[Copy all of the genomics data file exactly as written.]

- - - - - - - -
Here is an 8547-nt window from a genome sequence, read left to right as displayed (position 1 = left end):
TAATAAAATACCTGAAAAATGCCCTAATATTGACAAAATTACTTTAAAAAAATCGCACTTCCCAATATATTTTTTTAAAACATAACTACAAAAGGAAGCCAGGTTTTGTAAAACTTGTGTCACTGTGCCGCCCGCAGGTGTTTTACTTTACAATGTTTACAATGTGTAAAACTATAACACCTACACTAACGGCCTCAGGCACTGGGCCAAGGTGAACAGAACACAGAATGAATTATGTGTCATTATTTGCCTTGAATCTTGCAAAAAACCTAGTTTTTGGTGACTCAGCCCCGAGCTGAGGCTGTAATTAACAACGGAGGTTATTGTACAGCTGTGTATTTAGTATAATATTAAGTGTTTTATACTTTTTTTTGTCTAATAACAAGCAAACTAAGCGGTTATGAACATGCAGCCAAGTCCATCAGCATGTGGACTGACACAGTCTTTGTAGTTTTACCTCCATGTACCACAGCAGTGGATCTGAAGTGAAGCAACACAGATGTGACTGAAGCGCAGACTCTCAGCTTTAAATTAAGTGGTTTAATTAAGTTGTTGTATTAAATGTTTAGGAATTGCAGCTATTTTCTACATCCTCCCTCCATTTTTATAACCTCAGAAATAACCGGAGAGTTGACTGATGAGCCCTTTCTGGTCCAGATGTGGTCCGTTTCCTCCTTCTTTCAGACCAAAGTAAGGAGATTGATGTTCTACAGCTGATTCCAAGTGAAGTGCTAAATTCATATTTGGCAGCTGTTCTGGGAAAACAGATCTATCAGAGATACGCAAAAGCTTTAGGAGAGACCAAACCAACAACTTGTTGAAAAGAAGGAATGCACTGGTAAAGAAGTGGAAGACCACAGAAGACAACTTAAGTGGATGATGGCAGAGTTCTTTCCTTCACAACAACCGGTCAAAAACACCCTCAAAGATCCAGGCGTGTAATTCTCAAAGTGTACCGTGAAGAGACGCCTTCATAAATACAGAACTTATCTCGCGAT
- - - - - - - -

Here is an 8547-nt window from a genome sequence, read left to right as displayed (position 1 = left end):
TAATAAAATACCTGAAAAATGCCCTAATATTGACAAAATTACTTTAAAAAAATCGCACTTCCCAATATATTTTTTTAAAACATAACTACAAAAGGAAGCCAGGTTTTGTAAAACTTGTGTCACTGTGCCGCCCGCAGGTGTTTTACTTTACAATGTTTACAATGTGTAAAACTATAACACCTACACTAACGGCCTCAGGCACTGGGCCAAGGTGAACAGAACACAGAATGAATTATGTGTCATTATTTGCCTTGAATCTTGCAAAAAACCTAGTTTTTGGTGACTCAGCCCCGAGCTGAGGCTGTAATTAACAACGGAGGTTATTGTACAGCTGTGTATTTAGTATAATATTAAGTGTTTTATACTTTTTTTTGTCTAATAACAAGCAAACTAAGCGGTTATGAACATGCAGCCAAGTCCATCAGCATGTGGACTGACACAGTCTTTGTAGTTTTACCTCCATGTACCACAGCAGTGGATCTGAAGTGAAGCAACACAGATGTGACTGAAGCGCAGACTCTCAGCTTTAAATTAAGTGGTTTAATTAAGTTGTTGTATTAAATGTTTAGGAATTGCAGCTATTTTCTACATCCTCCCTCCATTTTTATAACCTCAGAAATAACCGGAGAGTTGACTGATGAGCCCTTTCTGGTCCAGATGTGGTCCGTTTCCTCCTTCTTTCAGACCAAAGTAAGGAGATTGATGTTCTACAGCTGATTCCAAGTGAAGTGCTAAATTCATATTTGGCAGCTGTTCTGGGAAAACAGATCTATCAGAGATACGCAAAAGCTTTAGGAGAGACCAAACCAACAACTTGTTGAAAAGAAGGAATGCACTGGTAAAGAAGTGGAAGACCACAGAAGACAACTTAAGTGGATGATGGCAGAGTTCTTTCCTTCACAACAACCGGTCAAAAACACCCTCAAAGATCCAGGCGTGTAATTCTCAAAGTGTACCGTGAAGAGACGCCTTCATAAATACAGAACTTATCTCGCGAT